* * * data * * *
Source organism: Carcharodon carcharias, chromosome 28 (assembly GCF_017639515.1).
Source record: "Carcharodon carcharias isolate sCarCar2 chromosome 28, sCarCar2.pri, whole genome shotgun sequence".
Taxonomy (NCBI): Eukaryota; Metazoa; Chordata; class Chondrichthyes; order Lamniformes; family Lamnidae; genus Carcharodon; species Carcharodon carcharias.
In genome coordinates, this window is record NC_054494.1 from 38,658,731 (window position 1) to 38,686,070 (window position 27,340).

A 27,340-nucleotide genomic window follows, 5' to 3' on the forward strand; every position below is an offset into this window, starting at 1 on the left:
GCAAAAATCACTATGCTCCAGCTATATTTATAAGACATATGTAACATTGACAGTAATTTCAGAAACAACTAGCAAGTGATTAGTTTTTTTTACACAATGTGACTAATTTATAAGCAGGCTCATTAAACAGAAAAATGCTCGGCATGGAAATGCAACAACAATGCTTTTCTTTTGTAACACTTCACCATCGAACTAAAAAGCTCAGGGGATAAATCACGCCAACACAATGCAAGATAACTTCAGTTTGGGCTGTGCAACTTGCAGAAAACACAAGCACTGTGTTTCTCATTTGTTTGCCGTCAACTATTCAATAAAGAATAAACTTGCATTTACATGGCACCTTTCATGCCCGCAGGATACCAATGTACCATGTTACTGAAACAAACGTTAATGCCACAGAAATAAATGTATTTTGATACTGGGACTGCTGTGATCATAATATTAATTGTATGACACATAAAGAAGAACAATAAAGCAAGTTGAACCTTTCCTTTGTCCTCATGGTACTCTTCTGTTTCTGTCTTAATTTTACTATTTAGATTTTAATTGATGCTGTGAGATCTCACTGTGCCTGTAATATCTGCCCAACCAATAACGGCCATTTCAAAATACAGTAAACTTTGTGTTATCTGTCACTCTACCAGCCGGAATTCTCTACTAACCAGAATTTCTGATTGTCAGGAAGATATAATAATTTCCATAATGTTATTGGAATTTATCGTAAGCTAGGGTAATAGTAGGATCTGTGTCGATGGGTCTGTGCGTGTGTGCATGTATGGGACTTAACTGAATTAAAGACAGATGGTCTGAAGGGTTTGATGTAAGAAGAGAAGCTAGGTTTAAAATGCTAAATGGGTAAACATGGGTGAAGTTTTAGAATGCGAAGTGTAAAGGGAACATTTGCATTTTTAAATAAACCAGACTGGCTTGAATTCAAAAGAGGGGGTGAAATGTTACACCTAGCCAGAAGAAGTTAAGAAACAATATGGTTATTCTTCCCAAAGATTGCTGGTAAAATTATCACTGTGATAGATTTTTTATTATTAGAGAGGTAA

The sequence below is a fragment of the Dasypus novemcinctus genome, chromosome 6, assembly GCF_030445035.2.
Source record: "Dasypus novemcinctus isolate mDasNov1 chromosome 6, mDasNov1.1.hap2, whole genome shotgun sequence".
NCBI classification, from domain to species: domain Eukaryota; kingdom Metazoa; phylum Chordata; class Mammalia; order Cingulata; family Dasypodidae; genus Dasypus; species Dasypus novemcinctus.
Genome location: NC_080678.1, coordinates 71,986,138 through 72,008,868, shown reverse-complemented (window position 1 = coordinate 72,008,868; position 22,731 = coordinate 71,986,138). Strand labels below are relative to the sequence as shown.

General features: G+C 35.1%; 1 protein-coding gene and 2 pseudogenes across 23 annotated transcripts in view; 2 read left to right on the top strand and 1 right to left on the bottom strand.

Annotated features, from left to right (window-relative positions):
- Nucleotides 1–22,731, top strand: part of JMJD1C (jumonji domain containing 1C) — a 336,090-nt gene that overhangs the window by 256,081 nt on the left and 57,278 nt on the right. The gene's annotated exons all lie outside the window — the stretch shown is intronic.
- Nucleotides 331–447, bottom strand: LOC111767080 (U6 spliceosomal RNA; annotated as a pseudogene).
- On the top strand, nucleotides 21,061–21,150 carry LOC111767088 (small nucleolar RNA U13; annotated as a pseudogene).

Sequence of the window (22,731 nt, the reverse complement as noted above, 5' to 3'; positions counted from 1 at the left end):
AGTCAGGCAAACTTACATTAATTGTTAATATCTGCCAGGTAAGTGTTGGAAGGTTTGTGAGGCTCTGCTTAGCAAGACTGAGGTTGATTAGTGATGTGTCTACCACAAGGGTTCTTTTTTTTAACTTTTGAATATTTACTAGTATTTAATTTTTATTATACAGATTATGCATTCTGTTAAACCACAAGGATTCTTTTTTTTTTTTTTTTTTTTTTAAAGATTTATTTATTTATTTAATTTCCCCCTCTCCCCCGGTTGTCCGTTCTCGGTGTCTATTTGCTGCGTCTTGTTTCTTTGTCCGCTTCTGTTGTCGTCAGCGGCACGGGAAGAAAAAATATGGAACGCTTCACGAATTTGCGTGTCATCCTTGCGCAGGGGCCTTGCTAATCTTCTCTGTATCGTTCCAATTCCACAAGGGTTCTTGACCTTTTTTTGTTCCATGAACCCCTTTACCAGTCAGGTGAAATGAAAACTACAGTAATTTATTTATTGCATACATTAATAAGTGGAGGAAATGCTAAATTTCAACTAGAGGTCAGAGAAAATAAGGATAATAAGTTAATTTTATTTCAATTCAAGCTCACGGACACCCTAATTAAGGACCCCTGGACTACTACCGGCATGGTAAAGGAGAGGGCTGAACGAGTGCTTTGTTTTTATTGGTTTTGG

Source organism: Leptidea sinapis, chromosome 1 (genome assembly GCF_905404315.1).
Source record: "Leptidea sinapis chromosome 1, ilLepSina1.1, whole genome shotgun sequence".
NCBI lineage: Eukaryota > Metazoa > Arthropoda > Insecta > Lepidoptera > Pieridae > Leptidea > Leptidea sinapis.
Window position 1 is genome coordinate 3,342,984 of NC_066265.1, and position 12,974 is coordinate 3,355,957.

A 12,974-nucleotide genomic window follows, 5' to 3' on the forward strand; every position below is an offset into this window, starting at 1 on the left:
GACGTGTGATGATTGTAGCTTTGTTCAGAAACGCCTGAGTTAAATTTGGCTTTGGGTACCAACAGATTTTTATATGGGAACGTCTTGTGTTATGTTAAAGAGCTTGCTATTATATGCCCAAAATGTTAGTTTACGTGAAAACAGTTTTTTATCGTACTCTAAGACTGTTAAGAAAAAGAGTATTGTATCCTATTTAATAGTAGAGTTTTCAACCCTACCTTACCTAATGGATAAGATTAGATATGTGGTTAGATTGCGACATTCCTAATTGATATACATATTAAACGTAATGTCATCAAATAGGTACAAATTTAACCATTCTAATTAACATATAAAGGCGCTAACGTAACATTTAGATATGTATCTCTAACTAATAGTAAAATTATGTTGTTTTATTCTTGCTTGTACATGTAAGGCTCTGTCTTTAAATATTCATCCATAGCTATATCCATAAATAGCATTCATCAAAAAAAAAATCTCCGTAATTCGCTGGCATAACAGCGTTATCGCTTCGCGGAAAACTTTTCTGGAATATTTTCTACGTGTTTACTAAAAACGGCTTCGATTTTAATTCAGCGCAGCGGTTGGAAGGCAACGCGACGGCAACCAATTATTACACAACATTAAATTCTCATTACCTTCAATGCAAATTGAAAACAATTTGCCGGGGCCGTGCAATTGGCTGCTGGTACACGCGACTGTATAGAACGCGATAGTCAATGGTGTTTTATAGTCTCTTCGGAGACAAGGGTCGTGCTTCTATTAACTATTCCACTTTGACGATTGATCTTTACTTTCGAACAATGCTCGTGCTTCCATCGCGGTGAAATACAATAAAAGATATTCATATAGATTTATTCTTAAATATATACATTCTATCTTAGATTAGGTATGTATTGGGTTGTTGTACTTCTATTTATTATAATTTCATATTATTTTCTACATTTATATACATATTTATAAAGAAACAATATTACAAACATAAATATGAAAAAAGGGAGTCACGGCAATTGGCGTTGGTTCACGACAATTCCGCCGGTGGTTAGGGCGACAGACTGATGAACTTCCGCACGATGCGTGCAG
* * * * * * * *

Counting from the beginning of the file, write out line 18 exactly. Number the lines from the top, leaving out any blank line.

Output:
Source organism: Leptidea sinapis, chromosome 1 (genome assembly GCF_905404315.1).